As one-time pimp to the stars, Scotty Bowers has lived a fascinating life, which he talks about candidly in Matt Tyrnauer’s documentary “Scotty and the Secret History of Hollywood” — which is as entertaining for its look at Bowers’ present as it is of his past.
After World War II, Bowers came home from the Pacific Theater, where he served as a Marine and survived Guadalcanal and other battles, and settled in Los Angeles. He got a job running a gas station on Hollywood Boulevard, a location that he soon transformed into a hotspot for illicit sexual encounters.
Bowers, who turned 91 during the course of filming (he’s 95 now), enthusiastically recalls the action he oversaw at the Richfield station, and later as a private bartender to the stars. He had a stable of young hustlers ready to perform oral sex for $20. He had a trailer behind the station, split into two makeshift bedrooms, for fast and anonymous encounters — as well as a bathroom with a peephole for those with voyeuristic tendencies.
But what Bowers loves to talk about, first in his tell-all memoir “Full Service” and to Tyrnauer’s camera, are the boldface names who were his friends and clients. He found guys to perform oral sex on Cary Grant and Randolph Scott, who were roommates. He delivered young men to Rock Hudson, Cole Porter and director George Cukor, and simultaneously brought men to Spencer Tracy and women to Katharine Hepburn.
Bowers also claims to have bedded Bette Davis, Vivien Leigh, Ava Gardner and Lana Turner (at the same time), and J. Edgar Hoover, and had a long loving relationship with B-movie actor Beech Dickerson, who left him three houses when he died. Bowers’ sexual proclivity was so numerous that he was a major subject, and provider of interviewees, for sex researcher Alfred Kinsey’s famous studies.
Some devotees of old Hollywood criticized Bowers for betraying confidences of these stars (all conveniently deceased and unable to sue). But others Tyrnauer interviews — former Variety editor Peter Bart and British actor/writer Stephen Fry among them — champion Bowers as a hero for Hollywood’s deeply closeted gay community, giving gay and lesbian stars a few stolen moments where they could be their honest selves, away from their studio-controlled images of middle-American moral rectitude.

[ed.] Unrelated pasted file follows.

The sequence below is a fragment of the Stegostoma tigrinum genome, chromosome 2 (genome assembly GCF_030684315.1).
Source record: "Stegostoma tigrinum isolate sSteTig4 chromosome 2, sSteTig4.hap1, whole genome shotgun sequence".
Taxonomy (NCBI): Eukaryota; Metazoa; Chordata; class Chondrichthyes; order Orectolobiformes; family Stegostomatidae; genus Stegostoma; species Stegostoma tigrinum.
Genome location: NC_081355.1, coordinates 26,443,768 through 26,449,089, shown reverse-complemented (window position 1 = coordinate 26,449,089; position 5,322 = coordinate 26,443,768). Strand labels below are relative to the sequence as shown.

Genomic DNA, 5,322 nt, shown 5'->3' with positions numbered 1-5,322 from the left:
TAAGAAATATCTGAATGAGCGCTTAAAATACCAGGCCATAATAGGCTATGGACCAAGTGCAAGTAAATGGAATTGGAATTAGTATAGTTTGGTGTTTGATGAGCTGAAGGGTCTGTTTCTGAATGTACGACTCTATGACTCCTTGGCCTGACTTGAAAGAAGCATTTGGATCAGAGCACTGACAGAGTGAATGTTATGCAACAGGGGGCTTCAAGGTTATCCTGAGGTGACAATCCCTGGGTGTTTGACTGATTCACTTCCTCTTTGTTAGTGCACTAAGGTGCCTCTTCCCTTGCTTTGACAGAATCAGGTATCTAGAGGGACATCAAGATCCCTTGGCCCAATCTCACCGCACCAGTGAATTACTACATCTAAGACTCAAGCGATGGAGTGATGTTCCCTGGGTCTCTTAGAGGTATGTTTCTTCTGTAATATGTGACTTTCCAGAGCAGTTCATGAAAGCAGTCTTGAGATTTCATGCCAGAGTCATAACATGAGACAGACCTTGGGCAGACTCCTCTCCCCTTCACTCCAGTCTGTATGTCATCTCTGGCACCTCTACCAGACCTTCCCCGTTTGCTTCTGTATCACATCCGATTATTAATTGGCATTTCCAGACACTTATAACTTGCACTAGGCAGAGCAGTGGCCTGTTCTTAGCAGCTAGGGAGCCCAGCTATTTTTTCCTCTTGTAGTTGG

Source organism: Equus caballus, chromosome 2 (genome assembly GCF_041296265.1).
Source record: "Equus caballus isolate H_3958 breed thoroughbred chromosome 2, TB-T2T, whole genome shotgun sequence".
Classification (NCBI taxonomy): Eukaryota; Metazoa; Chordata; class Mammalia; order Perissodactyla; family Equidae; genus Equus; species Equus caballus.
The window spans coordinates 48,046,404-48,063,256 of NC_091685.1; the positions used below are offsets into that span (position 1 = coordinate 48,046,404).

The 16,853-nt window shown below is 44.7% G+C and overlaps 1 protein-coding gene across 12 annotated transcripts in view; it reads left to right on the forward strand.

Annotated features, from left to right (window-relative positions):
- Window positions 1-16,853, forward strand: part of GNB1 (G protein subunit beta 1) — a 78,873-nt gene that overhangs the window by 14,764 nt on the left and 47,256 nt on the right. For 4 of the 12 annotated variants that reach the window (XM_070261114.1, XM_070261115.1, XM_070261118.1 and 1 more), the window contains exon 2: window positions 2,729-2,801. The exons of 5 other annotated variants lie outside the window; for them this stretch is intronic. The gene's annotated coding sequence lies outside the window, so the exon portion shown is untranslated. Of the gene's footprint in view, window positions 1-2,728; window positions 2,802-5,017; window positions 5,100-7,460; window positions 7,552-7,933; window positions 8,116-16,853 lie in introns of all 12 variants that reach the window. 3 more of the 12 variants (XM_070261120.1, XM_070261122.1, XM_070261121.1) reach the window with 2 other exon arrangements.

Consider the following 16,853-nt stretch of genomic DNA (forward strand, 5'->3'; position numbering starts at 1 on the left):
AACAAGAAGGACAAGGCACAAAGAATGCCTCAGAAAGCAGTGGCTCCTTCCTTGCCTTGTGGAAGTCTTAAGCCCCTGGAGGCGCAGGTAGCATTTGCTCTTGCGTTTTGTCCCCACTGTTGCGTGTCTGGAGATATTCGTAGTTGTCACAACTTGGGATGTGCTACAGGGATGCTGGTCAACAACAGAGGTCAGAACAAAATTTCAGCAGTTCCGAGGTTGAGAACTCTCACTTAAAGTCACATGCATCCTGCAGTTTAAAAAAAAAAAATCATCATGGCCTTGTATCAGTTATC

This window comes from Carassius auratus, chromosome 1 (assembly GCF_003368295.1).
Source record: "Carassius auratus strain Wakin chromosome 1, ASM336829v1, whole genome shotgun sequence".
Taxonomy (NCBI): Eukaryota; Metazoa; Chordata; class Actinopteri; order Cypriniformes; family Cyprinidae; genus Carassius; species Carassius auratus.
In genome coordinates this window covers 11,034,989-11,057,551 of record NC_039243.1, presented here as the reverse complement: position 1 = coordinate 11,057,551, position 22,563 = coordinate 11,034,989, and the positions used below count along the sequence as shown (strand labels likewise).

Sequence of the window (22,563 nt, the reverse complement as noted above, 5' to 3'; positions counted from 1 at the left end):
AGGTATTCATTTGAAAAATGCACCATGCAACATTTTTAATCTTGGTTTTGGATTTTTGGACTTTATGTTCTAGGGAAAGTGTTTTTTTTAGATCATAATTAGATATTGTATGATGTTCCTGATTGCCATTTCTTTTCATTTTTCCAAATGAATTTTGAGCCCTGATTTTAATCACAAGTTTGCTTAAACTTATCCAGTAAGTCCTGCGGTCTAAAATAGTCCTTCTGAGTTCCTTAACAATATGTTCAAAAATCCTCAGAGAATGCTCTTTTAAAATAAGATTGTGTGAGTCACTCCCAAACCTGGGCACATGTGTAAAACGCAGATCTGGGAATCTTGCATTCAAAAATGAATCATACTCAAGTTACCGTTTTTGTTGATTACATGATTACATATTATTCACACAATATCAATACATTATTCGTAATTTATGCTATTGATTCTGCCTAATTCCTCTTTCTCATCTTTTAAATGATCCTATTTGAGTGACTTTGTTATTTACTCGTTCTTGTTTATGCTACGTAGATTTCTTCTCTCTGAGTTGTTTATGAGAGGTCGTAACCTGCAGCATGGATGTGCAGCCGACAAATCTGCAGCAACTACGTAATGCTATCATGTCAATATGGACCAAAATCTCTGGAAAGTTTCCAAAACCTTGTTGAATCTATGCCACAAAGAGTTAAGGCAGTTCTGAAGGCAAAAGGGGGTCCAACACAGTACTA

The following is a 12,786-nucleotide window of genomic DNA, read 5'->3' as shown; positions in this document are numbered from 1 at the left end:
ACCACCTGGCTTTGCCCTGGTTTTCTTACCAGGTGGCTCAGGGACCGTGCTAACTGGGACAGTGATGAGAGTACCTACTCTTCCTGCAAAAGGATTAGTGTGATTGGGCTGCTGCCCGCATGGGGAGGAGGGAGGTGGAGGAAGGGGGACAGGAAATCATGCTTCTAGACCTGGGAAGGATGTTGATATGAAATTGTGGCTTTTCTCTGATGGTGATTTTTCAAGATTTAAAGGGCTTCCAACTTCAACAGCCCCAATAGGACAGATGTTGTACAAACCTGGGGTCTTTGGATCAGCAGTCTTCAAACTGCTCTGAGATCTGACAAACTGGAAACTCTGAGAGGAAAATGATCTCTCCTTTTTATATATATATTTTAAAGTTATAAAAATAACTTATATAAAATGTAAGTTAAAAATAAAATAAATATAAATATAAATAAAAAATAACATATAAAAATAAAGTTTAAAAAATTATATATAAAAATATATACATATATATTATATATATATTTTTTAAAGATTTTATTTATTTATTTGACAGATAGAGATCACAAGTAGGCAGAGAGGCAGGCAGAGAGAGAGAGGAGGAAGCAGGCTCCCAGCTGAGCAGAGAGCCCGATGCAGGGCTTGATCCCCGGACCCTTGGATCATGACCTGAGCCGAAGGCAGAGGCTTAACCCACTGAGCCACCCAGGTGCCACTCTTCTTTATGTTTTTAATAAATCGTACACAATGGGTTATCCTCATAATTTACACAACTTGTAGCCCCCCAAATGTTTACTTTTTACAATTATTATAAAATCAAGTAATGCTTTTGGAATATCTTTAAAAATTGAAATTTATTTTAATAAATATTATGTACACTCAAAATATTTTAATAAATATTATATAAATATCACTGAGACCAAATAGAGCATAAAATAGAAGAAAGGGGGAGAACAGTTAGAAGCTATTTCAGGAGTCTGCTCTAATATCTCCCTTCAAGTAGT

Those halcyon memories are a marked contrast to Bowers’ life now, living with his wife Lois, whom he met when his gigolo days were done in the early ‘80s. (AIDS is mentioned, briefly and a bit conveniently, as the reason for that career’s end.) The houses Bowers inherited from Dickerson are filling with papers, memories and junk, with Bowers now something of a hoarder.
Tyrnauer — whose past documentaries include profiles of the fashion designer Valentino and urban activist Jane Jacobs — seems to have checked over Bowers’ tall tales, and seems to have omitted the ones that he couldn’t corroborate. He also tries, in vain, to get Bowers to psychoanalyze himself — he was sexually abused as a child, but claims he wanted it to happen — and find a deeper context for Bowers’ long sexual track record.
Coming away from “Scotty and the Secret History of Hollywood,” a viewer may feel there are a lot of stories left to be told. But the ones Bowers tell her, to borrow a word Tracy used to describe Hepburn, are cherce.
‘Scotty and the Secret History of Hollywood’
Opened July 27 in select cities; opens Friday, August 17, at the Tower Theatre (Salt Lake City). Not rated, but probably R for images of full male nudity and sexual descriptions. Running time: 98 minutes.